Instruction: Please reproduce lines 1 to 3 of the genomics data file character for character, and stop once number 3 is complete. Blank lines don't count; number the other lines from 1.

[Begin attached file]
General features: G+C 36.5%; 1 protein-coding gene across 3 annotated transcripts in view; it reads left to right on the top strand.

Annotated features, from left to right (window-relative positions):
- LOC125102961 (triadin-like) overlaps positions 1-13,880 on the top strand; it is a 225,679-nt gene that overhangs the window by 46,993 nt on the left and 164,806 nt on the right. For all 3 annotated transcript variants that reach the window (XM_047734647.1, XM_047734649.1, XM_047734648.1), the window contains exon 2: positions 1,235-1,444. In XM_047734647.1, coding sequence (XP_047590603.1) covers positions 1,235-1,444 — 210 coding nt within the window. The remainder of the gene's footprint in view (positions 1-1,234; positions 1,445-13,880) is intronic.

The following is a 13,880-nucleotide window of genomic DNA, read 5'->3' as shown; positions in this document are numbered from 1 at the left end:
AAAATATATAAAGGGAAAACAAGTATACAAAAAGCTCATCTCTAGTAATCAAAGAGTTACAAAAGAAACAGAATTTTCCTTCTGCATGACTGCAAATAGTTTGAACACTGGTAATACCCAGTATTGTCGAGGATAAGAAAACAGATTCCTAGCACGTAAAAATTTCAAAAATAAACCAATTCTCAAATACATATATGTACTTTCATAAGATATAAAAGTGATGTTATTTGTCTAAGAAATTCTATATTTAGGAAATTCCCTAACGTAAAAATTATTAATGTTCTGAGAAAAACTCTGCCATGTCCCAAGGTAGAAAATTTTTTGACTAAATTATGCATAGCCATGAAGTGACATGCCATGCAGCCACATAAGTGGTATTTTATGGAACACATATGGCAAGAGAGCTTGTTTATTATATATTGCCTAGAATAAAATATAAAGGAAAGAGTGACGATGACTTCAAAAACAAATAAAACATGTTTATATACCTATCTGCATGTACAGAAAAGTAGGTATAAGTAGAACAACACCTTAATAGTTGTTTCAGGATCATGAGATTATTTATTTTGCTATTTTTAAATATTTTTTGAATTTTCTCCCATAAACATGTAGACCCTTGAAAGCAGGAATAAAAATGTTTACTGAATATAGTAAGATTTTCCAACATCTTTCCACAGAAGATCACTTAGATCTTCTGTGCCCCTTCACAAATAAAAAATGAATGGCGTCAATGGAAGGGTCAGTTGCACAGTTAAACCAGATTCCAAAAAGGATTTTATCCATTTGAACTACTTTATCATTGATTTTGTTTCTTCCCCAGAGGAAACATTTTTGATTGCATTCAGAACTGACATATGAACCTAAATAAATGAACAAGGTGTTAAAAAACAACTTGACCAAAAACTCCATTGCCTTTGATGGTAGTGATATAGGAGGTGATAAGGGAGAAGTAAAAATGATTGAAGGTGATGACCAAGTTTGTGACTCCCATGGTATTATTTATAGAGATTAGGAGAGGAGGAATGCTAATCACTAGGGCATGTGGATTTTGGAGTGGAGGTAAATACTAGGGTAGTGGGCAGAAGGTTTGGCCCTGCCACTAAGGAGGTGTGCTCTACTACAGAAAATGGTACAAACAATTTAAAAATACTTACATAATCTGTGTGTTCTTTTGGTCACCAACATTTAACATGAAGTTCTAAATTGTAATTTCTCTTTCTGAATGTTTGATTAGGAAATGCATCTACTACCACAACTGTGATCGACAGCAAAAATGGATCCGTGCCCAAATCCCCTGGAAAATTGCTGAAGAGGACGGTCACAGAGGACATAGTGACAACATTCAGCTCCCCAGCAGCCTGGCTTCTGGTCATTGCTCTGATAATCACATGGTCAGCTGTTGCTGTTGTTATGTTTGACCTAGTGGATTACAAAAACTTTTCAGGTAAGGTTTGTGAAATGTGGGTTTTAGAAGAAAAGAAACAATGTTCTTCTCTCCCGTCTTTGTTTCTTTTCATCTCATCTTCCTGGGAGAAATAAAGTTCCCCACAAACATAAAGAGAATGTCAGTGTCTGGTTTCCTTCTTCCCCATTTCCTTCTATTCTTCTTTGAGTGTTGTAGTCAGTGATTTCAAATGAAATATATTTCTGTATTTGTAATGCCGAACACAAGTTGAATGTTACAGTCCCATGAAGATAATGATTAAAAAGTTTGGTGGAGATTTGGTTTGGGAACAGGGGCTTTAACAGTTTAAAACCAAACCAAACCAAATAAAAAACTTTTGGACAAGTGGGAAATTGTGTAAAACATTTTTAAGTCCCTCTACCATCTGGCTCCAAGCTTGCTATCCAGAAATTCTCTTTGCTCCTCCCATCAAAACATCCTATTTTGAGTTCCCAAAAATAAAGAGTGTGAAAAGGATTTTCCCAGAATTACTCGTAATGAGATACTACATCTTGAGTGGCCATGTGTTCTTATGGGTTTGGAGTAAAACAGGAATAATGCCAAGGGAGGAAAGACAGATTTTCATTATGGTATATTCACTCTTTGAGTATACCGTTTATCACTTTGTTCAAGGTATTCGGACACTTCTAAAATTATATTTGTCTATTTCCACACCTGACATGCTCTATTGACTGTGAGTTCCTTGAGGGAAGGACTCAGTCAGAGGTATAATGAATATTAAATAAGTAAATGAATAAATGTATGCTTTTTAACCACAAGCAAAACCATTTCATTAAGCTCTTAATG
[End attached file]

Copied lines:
General features: G+C 36.5%; 1 protein-coding gene across 3 annotated transcripts in view; it reads left to right on the top strand.

Annotated features, from left to right (window-relative positions):
- LOC125102961 (triadin-like) overlaps positions 1-13,880 on the top strand; it is a 225,679-nt gene that overhangs the window by 46,993 nt on the left and 164,806 nt on the right. For all 3 annotated transcript variants that reach the window (XM_047734647.1, XM_047734649.1, XM_047734648.1), the window contains exon 2: positions 1,235-1,444. In XM_047734647.1, coding sequence (XP_047590603.1) covers positions 1,235-1,444 — 210 coding nt within the window. The remainder of the gene's footprint in view (positions 1-1,234; positions 1,445-13,880) is intronic.